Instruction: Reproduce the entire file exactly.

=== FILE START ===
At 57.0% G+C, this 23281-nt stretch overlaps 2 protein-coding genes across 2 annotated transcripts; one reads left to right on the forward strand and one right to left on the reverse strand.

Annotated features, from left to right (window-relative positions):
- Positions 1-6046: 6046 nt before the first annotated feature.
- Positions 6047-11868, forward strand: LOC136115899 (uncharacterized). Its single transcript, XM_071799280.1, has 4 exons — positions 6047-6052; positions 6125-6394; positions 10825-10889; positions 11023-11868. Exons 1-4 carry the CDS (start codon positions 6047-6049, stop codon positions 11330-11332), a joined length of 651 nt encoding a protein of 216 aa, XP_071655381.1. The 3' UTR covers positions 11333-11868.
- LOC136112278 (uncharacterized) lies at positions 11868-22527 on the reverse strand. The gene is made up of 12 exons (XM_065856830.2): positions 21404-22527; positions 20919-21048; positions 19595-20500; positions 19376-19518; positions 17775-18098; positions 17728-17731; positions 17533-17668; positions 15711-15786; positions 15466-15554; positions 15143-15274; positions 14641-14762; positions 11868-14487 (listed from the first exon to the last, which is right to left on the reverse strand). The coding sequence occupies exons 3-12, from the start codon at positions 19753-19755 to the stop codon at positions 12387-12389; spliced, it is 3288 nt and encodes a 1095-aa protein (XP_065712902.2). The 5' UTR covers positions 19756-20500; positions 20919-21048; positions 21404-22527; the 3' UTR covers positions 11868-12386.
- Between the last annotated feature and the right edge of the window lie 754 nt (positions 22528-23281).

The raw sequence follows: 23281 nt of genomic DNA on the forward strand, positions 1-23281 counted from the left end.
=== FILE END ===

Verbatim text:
At 57.0% G+C, this 23281-nt stretch overlaps 2 protein-coding genes across 2 annotated transcripts; one reads left to right on the forward strand and one right to left on the reverse strand.

Annotated features, from left to right (window-relative positions):
- Positions 1-6046: 6046 nt before the first annotated feature.
- Positions 6047-11868, forward strand: LOC136115899 (uncharacterized). Its single transcript, XM_071799280.1, has 4 exons — positions 6047-6052; positions 6125-6394; positions 10825-10889; positions 11023-11868. Exons 1-4 carry the CDS (start codon positions 6047-6049, stop codon positions 11330-11332), a joined length of 651 nt encoding a protein of 216 aa, XP_071655381.1. The 3' UTR covers positions 11333-11868.
- LOC136112278 (uncharacterized) lies at positions 11868-22527 on the reverse strand. The gene is made up of 12 exons (XM_065856830.2): positions 21404-22527; positions 20919-21048; positions 19595-20500; positions 19376-19518; positions 17775-18098; positions 17728-17731; positions 17533-17668; positions 15711-15786; positions 15466-15554; positions 15143-15274; positions 14641-14762; positions 11868-14487 (listed from the first exon to the last, which is right to left on the reverse strand). The coding sequence occupies exons 3-12, from the start codon at positions 19753-19755 to the stop codon at positions 12387-12389; spliced, it is 3288 nt and encodes a 1095-aa protein (XP_065712902.2). The 5' UTR covers positions 19756-20500; positions 20919-21048; positions 21404-22527; the 3' UTR covers positions 11868-12386.
- Between the last annotated feature and the right edge of the window lie 754 nt (positions 22528-23281).

The raw sequence follows: 23281 nt of genomic DNA on the forward strand, positions 1-23281 counted from the left end.